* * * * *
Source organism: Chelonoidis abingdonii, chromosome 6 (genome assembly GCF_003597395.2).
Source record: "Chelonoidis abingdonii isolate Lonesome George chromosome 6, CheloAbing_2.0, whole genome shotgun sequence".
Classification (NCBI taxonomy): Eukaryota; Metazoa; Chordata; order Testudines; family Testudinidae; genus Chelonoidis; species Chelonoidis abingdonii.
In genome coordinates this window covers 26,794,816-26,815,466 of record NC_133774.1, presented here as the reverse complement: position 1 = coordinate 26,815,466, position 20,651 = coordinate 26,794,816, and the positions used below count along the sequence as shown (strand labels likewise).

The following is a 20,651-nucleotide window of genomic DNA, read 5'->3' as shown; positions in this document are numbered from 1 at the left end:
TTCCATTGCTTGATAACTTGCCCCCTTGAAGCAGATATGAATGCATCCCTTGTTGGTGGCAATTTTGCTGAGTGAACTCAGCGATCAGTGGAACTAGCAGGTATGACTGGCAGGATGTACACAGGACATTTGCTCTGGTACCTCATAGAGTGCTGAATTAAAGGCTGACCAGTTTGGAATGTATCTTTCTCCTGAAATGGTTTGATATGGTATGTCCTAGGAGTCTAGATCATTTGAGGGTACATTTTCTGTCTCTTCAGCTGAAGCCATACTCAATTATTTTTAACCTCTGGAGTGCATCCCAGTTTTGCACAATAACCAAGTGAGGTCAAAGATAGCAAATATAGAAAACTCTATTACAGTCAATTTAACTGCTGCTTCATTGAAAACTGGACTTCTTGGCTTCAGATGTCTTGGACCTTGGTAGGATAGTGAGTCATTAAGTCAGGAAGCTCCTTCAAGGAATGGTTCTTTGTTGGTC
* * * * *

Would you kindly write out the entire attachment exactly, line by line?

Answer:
Source organism: Chelonoidis abingdonii, chromosome 6 (genome assembly GCF_003597395.2).
Source record: "Chelonoidis abingdonii isolate Lonesome George chromosome 6, CheloAbing_2.0, whole genome shotgun sequence".
Classification (NCBI taxonomy): Eukaryota; Metazoa; Chordata; order Testudines; family Testudinidae; genus Chelonoidis; species Chelonoidis abingdonii.
In genome coordinates this window covers 26,794,816-26,815,466 of record NC_133774.1, presented here as the reverse complement: position 1 = coordinate 26,815,466, position 20,651 = coordinate 26,794,816, and the positions used below count along the sequence as shown (strand labels likewise).

The following is a 20,651-nucleotide window of genomic DNA, read 5'->3' as shown; positions in this document are numbered from 1 at the left end:
TTCCATTGCTTGATAACTTGCCCCCTTGAAGCAGATATGAATGCATCCCTTGTTGGTGGCAATTTTGCTGAGTGAACTCAGCGATCAGTGGAACTAGCAGGTATGACTGGCAGGATGTACACAGGACATTTGCTCTGGTACCTCATAGAGTGCTGAATTAAAGGCTGACCAGTTTGGAATGTATCTTTCTCCTGAAATGGTTTGATATGGTATGTCCTAGGAGTCTAGATCATTTGAGGGTACATTTTCTGTCTCTTCAGCTGAAGCCATACTCAATTATTTTTAACCTCTGGAGTGCATCCCAGTTTTGCACAATAACCAAGTGAGGTCAAAGATAGCAAATATAGAAAACTCTATTACAGTCAATTTAACTGCTGCTTCATTGAAAACTGGACTTCTTGGCTTCAGATGTCTTGGACCTTGGTAGGATAGTGAGTCATTAAGTCAGGAAGCTCCTTCAAGGAATGGTTCTTTGTTGGTC